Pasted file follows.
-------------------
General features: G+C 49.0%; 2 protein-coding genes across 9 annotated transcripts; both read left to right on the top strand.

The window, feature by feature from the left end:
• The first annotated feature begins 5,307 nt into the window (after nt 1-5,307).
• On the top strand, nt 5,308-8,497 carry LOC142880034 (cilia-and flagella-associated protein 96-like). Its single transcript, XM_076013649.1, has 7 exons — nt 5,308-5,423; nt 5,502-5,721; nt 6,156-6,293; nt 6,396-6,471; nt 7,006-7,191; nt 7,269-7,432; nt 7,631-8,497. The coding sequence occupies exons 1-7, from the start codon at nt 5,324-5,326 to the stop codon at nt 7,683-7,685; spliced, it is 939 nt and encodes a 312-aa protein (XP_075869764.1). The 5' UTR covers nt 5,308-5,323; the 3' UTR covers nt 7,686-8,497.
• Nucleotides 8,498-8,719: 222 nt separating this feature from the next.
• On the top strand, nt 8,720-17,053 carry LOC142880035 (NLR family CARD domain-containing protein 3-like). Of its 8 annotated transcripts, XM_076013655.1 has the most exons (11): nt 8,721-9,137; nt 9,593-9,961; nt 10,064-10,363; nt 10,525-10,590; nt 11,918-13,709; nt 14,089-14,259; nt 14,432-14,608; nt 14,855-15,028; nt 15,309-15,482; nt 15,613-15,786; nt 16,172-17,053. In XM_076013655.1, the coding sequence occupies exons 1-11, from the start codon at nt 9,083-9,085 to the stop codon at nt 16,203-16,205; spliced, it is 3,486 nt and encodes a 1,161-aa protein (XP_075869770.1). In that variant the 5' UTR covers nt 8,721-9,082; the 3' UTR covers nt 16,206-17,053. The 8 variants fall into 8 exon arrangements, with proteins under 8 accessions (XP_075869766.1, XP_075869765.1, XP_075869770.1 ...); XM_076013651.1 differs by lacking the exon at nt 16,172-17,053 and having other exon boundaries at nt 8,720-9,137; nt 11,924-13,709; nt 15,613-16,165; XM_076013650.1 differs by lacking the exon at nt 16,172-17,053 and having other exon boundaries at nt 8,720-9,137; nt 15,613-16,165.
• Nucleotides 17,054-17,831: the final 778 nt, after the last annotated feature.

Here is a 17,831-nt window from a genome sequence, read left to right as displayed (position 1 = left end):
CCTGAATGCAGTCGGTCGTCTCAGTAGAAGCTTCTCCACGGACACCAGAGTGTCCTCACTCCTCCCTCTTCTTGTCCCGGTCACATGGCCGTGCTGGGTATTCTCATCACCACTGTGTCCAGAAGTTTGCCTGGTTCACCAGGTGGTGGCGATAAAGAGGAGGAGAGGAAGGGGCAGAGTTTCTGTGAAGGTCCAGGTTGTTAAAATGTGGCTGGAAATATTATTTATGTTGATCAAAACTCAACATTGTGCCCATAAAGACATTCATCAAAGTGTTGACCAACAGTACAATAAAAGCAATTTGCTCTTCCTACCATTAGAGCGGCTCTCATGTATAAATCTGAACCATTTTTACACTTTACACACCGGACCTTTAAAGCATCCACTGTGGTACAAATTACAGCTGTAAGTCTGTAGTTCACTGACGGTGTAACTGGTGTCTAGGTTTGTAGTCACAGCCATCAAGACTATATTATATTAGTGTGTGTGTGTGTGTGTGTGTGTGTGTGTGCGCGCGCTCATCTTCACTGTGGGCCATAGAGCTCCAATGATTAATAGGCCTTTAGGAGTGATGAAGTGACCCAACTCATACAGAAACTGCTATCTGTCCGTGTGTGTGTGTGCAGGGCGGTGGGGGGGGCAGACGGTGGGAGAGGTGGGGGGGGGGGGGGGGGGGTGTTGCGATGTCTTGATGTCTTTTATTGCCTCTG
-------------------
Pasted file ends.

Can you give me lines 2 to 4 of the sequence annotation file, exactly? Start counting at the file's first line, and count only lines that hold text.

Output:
The window, feature by feature from the left end:
• The first annotated feature begins 5,307 nt into the window (after nt 1-5,307).
• On the top strand, nt 5,308-8,497 carry LOC142880034 (cilia-and flagella-associated protein 96-like). Its single transcript, XM_076013649.1, has 7 exons — nt 5,308-5,423; nt 5,502-5,721; nt 6,156-6,293; nt 6,396-6,471; nt 7,006-7,191; nt 7,269-7,432; nt 7,631-8,497. The coding sequence occupies exons 1-7, from the start codon at nt 5,324-5,326 to the stop codon at nt 7,683-7,685; spliced, it is 939 nt and encodes a 312-aa protein (XP_075869764.1). The 5' UTR covers nt 5,308-5,323; the 3' UTR covers nt 7,686-8,497.